Our host Chris started proceedings by handing around a few very young crocs (jaws taped despite their tiny size – which says something in itself). After photo opportunities, he threw chickens and fish carcasses to the big crocs. They weren’t very interested. Chris explained that despite the mid-thirties (centigrade) temperatures, this was cold for the crocs, who prefer the forty+ of the summer. They’d rather lounge in the sun warming their bones. But… you could almost imagine the conversation…
“He’s here again. Brought those whatsits. And he’s throwing nibbles around.”
Charley half opens an eyelid. “I’m not hungry. Go back to sleep.” He smacks his jaws and tries to settle.
“No. Go on. I did it yesterday. It’s your turn.” Nudge. “Get on with it.”
Grumbling, Charley lifts his head and tries to look interested. A few moments later… “Okay. I swallowed a nibble, leave me alone.”
However… never smile at a crocodile. One croc was much more animated. He fixed a beady eye on Chris and advanced with intent. Trust me, it was obvious. That reptilian golden eye glittered and the move was focused. Unfortunately (for the croc) he stood on a few heads and bodies, and woke up some large neighbours who objected and told him so. He was forced to retreat into the lake, literally walking over everybody to do so.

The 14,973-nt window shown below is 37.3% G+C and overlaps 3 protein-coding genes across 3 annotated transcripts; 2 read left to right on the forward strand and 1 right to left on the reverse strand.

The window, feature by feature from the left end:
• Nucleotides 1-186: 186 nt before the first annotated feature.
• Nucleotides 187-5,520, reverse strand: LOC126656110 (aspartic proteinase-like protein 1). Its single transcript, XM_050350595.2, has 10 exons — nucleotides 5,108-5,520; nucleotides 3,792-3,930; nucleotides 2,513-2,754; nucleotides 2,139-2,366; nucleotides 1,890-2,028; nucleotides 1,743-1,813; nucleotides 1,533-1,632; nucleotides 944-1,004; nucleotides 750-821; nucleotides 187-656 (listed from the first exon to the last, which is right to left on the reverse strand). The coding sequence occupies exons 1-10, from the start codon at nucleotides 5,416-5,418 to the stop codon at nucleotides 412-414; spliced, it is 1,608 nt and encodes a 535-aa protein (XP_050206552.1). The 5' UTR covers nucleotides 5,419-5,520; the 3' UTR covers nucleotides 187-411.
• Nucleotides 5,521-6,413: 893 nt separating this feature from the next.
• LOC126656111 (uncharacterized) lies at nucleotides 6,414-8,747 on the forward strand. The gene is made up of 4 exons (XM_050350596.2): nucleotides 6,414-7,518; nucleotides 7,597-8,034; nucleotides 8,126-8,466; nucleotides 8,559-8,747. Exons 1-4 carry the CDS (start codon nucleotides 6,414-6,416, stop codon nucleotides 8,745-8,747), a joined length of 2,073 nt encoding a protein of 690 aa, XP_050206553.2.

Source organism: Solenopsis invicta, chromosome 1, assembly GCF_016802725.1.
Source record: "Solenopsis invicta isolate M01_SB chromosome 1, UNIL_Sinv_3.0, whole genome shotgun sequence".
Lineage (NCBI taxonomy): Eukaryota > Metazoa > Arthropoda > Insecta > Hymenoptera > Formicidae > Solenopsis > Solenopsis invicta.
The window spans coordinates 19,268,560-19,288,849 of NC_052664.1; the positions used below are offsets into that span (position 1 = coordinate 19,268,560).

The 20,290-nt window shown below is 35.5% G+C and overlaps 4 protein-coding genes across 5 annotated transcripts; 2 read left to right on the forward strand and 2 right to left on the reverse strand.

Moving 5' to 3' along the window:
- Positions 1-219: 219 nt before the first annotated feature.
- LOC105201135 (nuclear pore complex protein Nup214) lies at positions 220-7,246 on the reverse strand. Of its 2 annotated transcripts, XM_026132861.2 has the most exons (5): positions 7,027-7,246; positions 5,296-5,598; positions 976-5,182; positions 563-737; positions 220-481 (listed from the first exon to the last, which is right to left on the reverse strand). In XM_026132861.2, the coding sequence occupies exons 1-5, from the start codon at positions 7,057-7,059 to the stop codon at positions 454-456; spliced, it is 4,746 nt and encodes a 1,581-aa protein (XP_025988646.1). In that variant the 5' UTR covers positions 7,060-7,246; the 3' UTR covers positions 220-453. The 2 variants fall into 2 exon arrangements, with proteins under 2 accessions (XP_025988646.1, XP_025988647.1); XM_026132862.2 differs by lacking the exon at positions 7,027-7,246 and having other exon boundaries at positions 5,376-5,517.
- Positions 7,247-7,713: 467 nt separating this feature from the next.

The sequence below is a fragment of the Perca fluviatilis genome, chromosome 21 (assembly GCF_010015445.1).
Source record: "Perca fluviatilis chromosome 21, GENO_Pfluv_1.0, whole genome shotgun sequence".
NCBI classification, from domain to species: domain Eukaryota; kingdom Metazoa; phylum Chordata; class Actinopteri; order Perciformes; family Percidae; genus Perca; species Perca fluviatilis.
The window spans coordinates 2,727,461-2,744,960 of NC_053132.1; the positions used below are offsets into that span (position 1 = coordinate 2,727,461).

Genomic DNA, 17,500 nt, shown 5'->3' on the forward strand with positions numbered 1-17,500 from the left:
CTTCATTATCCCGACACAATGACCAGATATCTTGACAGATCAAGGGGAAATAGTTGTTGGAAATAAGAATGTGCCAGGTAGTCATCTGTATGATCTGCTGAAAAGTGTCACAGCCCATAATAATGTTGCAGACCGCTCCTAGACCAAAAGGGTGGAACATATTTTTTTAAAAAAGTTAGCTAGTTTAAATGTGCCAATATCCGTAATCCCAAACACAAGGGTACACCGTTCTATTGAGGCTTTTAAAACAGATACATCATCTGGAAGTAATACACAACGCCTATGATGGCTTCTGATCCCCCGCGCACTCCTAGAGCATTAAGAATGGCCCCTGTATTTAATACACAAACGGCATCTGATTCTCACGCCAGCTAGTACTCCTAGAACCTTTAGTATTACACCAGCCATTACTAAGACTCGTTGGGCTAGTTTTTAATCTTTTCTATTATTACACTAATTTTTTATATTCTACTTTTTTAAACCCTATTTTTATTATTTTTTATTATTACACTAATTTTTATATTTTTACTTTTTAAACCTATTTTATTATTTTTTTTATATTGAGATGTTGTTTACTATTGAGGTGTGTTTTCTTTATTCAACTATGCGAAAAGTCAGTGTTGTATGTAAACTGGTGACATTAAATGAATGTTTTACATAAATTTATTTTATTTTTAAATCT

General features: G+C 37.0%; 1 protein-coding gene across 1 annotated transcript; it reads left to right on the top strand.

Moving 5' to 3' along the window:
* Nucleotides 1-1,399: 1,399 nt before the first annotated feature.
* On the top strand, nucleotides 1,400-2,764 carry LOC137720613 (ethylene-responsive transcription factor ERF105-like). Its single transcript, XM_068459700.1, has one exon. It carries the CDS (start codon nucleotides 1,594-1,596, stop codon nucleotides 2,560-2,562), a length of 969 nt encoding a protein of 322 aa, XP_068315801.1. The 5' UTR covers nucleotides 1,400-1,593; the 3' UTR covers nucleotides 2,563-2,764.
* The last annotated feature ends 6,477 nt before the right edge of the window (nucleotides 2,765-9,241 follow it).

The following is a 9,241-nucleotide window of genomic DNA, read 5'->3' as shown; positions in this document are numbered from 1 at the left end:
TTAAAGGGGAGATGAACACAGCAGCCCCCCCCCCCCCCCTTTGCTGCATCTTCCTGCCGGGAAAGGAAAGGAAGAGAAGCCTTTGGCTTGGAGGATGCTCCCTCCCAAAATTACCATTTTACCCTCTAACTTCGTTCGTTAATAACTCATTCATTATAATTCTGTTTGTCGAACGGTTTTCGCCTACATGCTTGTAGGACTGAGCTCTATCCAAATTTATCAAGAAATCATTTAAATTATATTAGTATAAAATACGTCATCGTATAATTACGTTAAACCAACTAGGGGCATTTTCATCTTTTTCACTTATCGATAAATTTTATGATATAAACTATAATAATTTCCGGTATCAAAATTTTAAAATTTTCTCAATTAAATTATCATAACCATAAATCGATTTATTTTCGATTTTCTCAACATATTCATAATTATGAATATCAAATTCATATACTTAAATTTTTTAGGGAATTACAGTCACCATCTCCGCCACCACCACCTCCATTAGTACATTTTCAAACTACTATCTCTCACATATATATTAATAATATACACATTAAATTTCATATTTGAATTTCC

Yes, they’re a bit dopey and cold and not very interested. But that doesn’t mean they’re nice.
As mentioned, the males are very territorial, so each has his own pond with a female in attendance. Sometimes the crocs were basking on the bank. Sometimes there was no sign of them. In one such case, Chris threw a round, black, supposedly indestructible float onto the water. The resident crocodile exploded out of the water, jaws agape and all the spectators took a step backwards. Crocs are stealthy hunters, endlessly patient and much smarter than they look. It’s said in the Territory that if you go fishing at the same spot three days in a row, that third time a croc will be waiting for you. And if you don’t get them with a tranquiliser dart on the first try, you’ll never get close enough to try again. Did I mention they can climb, and jump, and run fast over a short distance?